As if in a mystically orchestrated cosmic response to the Slate article on (lack of) walking, The Atlantic Monthly has published a short piece describing an Australian study that reaffirms the findings of many other studies that have come before it: sitting too much is bad for you. Or, as the title of the article states plainly: Confirmed: He Who Sits the Most Dies the Soonest.
A few choice excerpts from the piece:
It is now well accepted that too much sitting is unhealthy. Studies in the last few years have found that death risks rise when people watch spend more leisure time in front of a computer screen or TV or simply sit too much.
In other words, people still need to exercise, but it’s also important to spend less time sitting.
And of the new study of more than 200,000 Australians the author notes:
Its most striking finding was that people who sat more than 11 hours a day had a 40% higher risk of dying in the next three years than people who sat less than four hours a day.
Sure, the critically skeptical reader might argue, as some of the commenters have, that the protocol was flawed, that there was not enough consideration made for the small amounts of walking one might within one’s own home, and so on. But perhaps this is missing the larger point. If we find ourselves sitting consistently for more than eleven hours a day, should we be worried? All of these studies are premised in large part on the implicit notion that all humans have a desire to live as long as possible. That, too, may not necessarily be true for everyone.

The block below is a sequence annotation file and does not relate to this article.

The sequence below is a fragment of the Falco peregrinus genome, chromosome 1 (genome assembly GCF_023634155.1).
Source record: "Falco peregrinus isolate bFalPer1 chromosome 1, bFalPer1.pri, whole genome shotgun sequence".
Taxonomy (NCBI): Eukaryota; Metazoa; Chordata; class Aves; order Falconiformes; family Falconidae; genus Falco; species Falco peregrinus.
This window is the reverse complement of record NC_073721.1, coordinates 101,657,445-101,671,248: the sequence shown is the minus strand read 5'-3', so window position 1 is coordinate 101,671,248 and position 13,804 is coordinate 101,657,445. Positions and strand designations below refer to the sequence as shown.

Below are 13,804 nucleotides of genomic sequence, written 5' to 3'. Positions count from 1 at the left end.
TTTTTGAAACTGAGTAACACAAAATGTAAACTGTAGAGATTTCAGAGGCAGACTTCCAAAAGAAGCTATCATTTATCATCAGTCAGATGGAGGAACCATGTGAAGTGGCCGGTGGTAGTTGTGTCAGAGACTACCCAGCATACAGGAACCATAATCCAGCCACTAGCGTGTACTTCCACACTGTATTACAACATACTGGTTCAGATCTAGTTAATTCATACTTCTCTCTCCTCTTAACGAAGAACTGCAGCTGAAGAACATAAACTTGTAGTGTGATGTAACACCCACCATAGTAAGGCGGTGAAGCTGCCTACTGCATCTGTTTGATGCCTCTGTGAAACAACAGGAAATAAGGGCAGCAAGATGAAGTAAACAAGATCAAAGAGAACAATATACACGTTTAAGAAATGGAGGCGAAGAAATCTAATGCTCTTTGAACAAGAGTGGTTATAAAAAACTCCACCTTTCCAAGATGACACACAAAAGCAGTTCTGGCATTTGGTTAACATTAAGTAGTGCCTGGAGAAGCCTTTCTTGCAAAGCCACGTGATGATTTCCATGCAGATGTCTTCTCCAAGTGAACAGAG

(warning: unintentional riff on mortality starts here)
During my travels last summer, I watched an Australian television program about a tribe in South America whose members lived a life largely removed from what most of us are familiar with as an image of society. Their average lifespan was little more than three decades, not because of health-related issues or poor nutrition or another factor that might be one of the usual suspects that are the inhibitors of longevity. One man who was interviewed said that he had prepared a poisonous drink for himself that he was ready to consume as soon as he received confirmation that his beloved had died; she was ill at the time. This story, at least within the limited scope of this short documentary, was not atypical. The abbreviated and edited narratives of tribal members brought the phrase “life worth living” into new focus.*
Far from being a morose glimpse into the lives of a relatively cloistered community, the narration and video documentation underscored the purposefulness of life, the intentionality of attending to what one is compelled to do, whether by necessity or desire. Implicit, and occasionally stated outright, was a message of living collectively with one another; wherein life was seen as delicately interwoven with the lives of others. This was not a go-it-alone adventure. One wonders, in this frame, how much living one can do from the vantage point of one’s couch. If we are to sit then perhaps we might seek out a bench in a locale where, before one sits, one must journey at least a little.